1. I think in the wake of Jon Gruden sitting with quarterbacks and working out quarterbacks and examining their mental and physical games, this has been the common question: If Gruden is so good with young quarterbacks, why didn't he ever develop a great one himself?
In his second year as Raider coach in 1999, he got the kind of quarterback he felt was best to win with immediately, Rich Gannon. Early in his Buc tenure, he duplicated that with Brad Johnson. Two veteran quarterbacks, both of whom Gruden used to take those teams deep into the playoffs; he won a Super Bowl, obviously, with Johnson. So that became the way he thought best to win big. Later in his Tampa term, it stopped working, and he suffered for it. Gruden's not going to be one of the patient guys who says, "Let's take our lumps with the young kids.'' He's going to be a win-now guy.
I also think Gruden likes to be known as the fixer, the guy who wins quicker than the other coaches. He fixed the Raiders, then got the Bucs a championship Tony Dungy never got. Gruden's not going to be the guy who you want coaching your team for 12 years, but he's going to be the guy who takes over a pretty good team, gives it shock therapy and a sense of urgency, and has a chance to win quickly.
2. I think, pretty soon, we're going to have to start covering Tom Zbikowski the boxer. He's 4-0 after wiping the canvas with another sap Saturday night.
3. I think I'm amazed at the attention my "redhead quarterback factor'' got in Sports Illustrated this week. I knew things had careened pretty much out of control Saturday morning when one of my favorite radio programs, "Wait Wait Don't Tell Me'' on NPR, had a chiding reference to it.
Just to be clear: The coach I discussed this with never said he wouldn't take a red-headed quarterback. He never said he didn't like red-headed quarterbacks. What he did was wonder aloud if it could be a factor. As silly as it seems, he wondered ... the same way he wondered about every other personal and mental and football factor in the guy's life. Some of the factors were quickly dismissed, some were discussed for a long time. The point was, NFL teams consider everything, some of it downright silly. But that doesn't stop them from considering everything.
4. I think this is one very good reason I follow what Aaron Schatz of Football Outsiders says, and learn from him: His analysis of every offensive snap in the NFL last season revealed that the Patriots ran plays with two tight ends or more on the field 57 percent of the time last season ... and no other team in football was over 40 percent.
5. I think nothing will really matter with the solidarity of the players -- including the reported interloping law firm with players who "want a seat at the negotiating table'' -- until the specter of missing paychecks becomes real. But I will say this: There are some players, right now, with big offseason workout bonuses who are very angry, and they want their money, and if need be, they're going to be suing someone for it.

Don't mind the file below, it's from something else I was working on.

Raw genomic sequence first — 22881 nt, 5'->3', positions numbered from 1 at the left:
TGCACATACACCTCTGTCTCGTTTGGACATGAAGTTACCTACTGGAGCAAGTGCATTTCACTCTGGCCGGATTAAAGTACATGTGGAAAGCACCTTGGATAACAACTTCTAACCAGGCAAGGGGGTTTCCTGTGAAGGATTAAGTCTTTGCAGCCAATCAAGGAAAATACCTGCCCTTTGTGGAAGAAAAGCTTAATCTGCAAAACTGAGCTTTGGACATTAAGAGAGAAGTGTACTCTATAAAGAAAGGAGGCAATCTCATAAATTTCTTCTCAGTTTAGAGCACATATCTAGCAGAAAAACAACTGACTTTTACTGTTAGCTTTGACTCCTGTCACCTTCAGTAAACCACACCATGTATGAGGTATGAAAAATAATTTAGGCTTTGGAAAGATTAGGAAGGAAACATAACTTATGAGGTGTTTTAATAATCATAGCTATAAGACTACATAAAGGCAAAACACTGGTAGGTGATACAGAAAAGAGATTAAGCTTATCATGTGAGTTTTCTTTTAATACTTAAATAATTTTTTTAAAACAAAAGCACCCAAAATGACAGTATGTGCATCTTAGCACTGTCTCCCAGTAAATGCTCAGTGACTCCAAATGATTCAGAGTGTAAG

6. I think I wouldn't worry too much about the financial health of Roger Goodell. One of his VPs, Paul Hicks, said the other day that he saw one of Goodell's pay stubs in the wake of the commissioner saying he was reducing his salary to $1 for the year until the lockout got solved. "He got a deposit in his bank account of four cents. That's gross,'' said Hicks. He meant gross salary, not, "Boy, that's gross.'' I'll be interested to see the story two months after the settlement, when we find out whether Goodell made $1 for eight or nine months' work, and whether he gets a bonus to make up for it.
7. I think for those of you making plans to attend the Hall of Fame induction ceremony, you should know this: It's on, whether there's a Hall of Fame game or not, and whether there's a labor deal or not. It'd be a muted celebration, I'd imagine, and I can't imagine a way the league and Hall would be able to remove the wet blanket from the day in Canton.
8. I think the biggest question about Judge Susan Nelson issuing an injunction this week -- which I presume she will do -- to kayo the owners' lockout of the players is whether she'll order the league year to start immediately. Will she open the doors and start the league year and order free agency to begin? Or will she issue a stay and say the league can't begin until the appeals court issues a ruling in the case?